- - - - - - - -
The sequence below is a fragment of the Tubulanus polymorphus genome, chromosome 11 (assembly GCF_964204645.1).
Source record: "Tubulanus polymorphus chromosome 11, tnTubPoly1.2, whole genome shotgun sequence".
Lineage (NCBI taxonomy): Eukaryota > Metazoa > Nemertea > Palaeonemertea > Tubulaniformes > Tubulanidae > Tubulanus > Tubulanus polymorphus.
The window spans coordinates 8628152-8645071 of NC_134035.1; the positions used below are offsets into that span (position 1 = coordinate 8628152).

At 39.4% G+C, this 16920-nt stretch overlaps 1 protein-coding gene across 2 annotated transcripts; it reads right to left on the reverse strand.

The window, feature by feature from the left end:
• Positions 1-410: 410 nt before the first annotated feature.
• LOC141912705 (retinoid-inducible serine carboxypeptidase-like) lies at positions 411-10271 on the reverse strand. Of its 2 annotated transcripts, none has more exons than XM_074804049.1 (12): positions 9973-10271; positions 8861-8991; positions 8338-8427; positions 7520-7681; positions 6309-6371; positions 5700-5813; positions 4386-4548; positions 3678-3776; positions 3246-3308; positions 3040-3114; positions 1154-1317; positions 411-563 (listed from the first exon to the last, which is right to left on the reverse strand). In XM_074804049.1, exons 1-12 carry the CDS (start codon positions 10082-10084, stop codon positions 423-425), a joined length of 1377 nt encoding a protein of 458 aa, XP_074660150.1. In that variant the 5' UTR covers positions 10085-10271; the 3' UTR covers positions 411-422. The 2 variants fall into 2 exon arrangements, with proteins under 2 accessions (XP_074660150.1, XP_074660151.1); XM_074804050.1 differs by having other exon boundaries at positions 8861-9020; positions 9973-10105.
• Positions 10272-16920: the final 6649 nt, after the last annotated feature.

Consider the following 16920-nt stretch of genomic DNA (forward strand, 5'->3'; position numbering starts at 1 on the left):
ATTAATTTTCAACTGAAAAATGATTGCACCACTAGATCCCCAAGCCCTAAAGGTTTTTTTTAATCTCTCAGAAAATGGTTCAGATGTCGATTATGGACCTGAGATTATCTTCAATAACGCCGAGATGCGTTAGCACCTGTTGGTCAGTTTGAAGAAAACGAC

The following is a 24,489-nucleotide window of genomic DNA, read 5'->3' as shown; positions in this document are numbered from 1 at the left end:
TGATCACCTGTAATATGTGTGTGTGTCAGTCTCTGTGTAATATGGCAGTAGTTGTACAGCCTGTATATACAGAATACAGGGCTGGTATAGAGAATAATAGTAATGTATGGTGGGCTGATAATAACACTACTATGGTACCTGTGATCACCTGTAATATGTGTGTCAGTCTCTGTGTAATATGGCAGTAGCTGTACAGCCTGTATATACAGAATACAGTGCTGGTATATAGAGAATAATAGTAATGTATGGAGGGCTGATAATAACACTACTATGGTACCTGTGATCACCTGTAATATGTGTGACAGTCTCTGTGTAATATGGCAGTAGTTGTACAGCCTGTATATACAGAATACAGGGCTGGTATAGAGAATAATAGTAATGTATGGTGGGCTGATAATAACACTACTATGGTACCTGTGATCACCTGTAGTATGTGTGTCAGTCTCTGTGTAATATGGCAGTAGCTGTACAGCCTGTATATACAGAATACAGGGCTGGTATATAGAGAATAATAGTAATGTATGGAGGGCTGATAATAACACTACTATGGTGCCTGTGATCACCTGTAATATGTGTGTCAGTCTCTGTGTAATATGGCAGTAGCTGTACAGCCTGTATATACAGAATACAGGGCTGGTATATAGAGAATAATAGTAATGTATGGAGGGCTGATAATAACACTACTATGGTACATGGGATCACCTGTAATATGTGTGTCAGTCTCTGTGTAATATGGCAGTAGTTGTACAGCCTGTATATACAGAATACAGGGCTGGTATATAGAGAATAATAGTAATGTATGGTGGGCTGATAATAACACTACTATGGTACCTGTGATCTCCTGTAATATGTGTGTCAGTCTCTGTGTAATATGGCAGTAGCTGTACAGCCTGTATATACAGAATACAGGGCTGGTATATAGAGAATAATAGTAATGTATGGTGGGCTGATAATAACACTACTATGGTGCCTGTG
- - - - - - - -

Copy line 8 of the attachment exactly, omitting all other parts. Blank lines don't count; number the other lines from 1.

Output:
• LOC141912705 (retinoid-inducible serine carboxypeptidase-like) lies at positions 411-10271 on the reverse strand. Of its 2 annotated transcripts, none has more exons than XM_074804049.1 (12): positions 9973-10271; positions 8861-8991; positions 8338-8427; positions 7520-7681; positions 6309-6371; positions 5700-5813; positions 4386-4548; positions 3678-3776; positions 3246-3308; positions 3040-3114; positions 1154-1317; positions 411-563 (listed from the first exon to the last, which is right to left on the reverse strand). In XM_074804049.1, exons 1-12 carry the CDS (start codon positions 10082-10084, stop codon positions 423-425), a joined length of 1377 nt encoding a protein of 458 aa, XP_074660150.1. In that variant the 5' UTR covers positions 10085-10271; the 3' UTR covers positions 411-422. The 2 variants fall into 2 exon arrangements, with proteins under 2 accessions (XP_074660150.1, XP_074660151.1); XM_074804050.1 differs by having other exon boundaries at positions 8861-9020; positions 9973-10105.